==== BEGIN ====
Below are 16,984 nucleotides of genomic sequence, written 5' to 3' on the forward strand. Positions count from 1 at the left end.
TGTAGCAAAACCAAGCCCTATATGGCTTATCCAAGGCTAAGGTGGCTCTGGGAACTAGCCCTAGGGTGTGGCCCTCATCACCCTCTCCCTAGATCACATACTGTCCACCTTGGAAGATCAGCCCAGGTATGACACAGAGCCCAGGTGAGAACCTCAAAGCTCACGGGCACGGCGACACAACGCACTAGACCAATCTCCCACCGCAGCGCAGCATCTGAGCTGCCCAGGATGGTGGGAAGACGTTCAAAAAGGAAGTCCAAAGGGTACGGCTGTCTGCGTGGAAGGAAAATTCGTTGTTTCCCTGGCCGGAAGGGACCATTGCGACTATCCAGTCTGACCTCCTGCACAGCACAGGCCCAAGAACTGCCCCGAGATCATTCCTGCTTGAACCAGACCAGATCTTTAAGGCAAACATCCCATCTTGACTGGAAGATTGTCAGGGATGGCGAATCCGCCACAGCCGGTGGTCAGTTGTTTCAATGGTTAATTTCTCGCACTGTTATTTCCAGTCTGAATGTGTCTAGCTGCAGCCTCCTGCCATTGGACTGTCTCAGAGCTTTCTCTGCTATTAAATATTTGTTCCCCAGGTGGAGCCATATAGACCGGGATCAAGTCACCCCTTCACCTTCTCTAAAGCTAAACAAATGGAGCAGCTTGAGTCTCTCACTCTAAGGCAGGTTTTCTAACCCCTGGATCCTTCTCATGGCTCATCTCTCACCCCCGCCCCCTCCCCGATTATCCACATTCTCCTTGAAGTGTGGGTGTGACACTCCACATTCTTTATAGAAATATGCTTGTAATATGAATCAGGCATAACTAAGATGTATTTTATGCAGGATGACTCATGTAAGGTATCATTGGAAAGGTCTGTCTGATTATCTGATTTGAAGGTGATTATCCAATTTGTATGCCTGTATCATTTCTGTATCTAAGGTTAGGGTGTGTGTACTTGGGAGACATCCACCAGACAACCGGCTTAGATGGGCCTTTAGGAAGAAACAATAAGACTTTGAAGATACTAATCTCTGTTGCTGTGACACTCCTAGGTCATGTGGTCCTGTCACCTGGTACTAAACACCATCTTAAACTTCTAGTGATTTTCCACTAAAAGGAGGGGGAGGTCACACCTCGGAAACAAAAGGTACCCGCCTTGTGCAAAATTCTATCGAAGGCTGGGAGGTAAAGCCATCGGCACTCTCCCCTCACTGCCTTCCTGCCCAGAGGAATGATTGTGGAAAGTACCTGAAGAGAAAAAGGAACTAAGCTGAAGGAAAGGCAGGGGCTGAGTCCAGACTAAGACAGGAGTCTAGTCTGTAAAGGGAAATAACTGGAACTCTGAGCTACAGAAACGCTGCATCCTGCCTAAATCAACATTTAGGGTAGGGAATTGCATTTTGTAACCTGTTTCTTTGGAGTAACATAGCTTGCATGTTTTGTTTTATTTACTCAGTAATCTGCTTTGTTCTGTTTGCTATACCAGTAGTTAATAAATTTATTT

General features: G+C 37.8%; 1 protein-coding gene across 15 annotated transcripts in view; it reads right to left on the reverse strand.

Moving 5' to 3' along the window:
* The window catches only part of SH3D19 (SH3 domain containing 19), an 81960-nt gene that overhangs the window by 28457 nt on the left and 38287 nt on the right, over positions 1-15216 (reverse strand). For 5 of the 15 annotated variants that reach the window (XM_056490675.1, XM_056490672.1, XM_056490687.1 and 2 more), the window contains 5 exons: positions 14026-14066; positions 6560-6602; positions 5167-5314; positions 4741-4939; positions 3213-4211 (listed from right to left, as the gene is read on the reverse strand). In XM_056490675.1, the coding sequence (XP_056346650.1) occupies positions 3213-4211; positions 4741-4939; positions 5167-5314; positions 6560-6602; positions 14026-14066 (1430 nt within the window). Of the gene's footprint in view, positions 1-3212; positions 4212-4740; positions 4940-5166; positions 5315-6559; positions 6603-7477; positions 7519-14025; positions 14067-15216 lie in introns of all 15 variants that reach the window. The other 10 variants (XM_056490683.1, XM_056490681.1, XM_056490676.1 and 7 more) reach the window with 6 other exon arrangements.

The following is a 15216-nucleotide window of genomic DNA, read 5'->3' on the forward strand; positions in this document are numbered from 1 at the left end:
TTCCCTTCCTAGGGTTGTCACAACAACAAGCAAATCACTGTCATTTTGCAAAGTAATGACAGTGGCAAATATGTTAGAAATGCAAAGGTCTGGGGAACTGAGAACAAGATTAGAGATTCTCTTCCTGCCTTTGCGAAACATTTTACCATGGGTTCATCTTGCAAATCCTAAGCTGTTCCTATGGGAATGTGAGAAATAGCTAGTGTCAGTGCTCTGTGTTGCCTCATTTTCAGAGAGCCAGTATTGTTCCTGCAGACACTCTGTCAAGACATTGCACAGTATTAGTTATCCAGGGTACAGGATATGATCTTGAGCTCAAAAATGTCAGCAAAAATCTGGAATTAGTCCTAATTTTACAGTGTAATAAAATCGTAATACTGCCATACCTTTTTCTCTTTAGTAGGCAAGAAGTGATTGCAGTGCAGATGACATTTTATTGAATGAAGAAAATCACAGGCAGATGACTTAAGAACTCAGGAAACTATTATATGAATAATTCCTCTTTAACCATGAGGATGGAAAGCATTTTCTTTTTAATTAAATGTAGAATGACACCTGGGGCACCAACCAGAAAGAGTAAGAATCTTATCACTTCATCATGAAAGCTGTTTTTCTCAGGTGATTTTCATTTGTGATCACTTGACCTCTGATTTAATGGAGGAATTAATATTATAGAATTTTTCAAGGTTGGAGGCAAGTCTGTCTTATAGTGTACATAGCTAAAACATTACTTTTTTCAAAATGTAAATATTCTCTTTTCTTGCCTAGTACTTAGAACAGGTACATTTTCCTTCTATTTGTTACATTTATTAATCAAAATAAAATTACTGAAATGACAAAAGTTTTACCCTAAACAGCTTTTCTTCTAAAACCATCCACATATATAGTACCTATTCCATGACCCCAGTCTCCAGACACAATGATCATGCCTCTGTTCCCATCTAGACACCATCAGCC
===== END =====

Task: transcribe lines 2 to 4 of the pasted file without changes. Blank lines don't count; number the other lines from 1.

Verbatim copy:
TGTAGCAAAACCAAGCCCTATATGGCTTATCCAAGGCTAAGGTGGCTCTGGGAACTAGCCCTAGGGTGTGGCCCTCATCACCCTCTCCCTAGATCACATACTGTCCACCTTGGAAGATCAGCCCAGGTATGACACAGAGCCCAGGTGAGAACCTCAAAGCTCACGGGCACGGCGACACAACGCACTAGACCAATCTCCCACCGCAGCGCAGCATCTGAGCTGCCCAGGATGGTGGGAAGACGTTCAAAAAGGAAGTCCAAAGGGTACGGCTGTCTGCGTGGAAGGAAAATTCGTTGTTTCCCTGGCCGGAAGGGACCATTGCGACTATCCAGTCTGACCTCCTGCACAGCACAGGCCCAAGAACTGCCCCGAGATCATTCCTGCTTGAACCAGACCAGATCTTTAAGGCAAACATCCCATCTTGACTGGAAGATTGTCAGGGATGGCGAATCCGCCACAGCCGGTGGTCAGTTGTTTCAATGGTTAATTTCTCGCACTGTTATTTCCAGTCTGAATGTGTCTAGCTGCAGCCTCCTGCCATTGGACTGTCTCAGAGCTTTCTCTGCTATTAAATATTTGTTCCCCAGGTGGAGCCATATAGACCGGGATCAAGTCACCCCTTCACCTTCTCTAAAGCTAAACAAATGGAGCAGCTTGAGTCTCTCACTCTAAGGCAGGTTTTCTAACCCCTGGATCCTTCTCATGGCTCATCTCTCACCCCCGCCCCCTCCCCGATTATCCACATTCTCCTTGAAGTGTGGGTGTGACACTCCACATTCTTTATAGAAATATGCTTGTAATATGAATCAGGCATAACTAAGATGTATTTTATGCAGGATGACTCATGTAAGGTATCATTGGAAAGGTCTGTCTGATTATCTGATTTGAAGGTGATTATCCAATTTGTATGCCTGTATCATTTCTGTATCTAAGGTTAGGGTGTGTGTACTTGGGAGACATCCACCAGACAACCGGCTTAGATGGGCCTTTAGGAAGAAACAATAAGACTTTGAAGATACTAATCTCTGTTGCTGTGACACTCCTAGGTCATGTGGTCCTGTCACCTGGTACTAAACACCATCTTAAACTTCTAGTGATTTTCCACTAAAAGGAGGGGGAGGTCACACCTCGGAAACAAAAGGTACCCGCCTTGTGCAAAATTCTATCGAAGGCTGGGAGGTAAAGCCATCGGCACTCTCCCCTCACTGCCTTCCTGCCCAGAGGAATGATTGTGGAAAGTACCTGAAGAGAAAAAGGAACTAAGCTGAAGGAAAGGCAGGGGCTGAGTCCAGACTAAGACAGGAGTCTAGTCTGTAAAGGGAAATAACTGGAACTCTGAGCTACAGAAACGCTGCATCCTGCCTAAATCAACATTTAGGGTAGGGAATTGCATTTTGTAACCTGTTTCTTTGGAGTAACATAGCTTGCATGTTTTGTTTTATTTACTCAGTAATCTGCTTTGTTCTGTTTGCTATACCAGTAGTTAATAAATTTATTT

General features: G+C 37.8%; 1 protein-coding gene across 15 annotated transcripts in view; it reads right to left on the reverse strand.

Moving 5' to 3' along the window: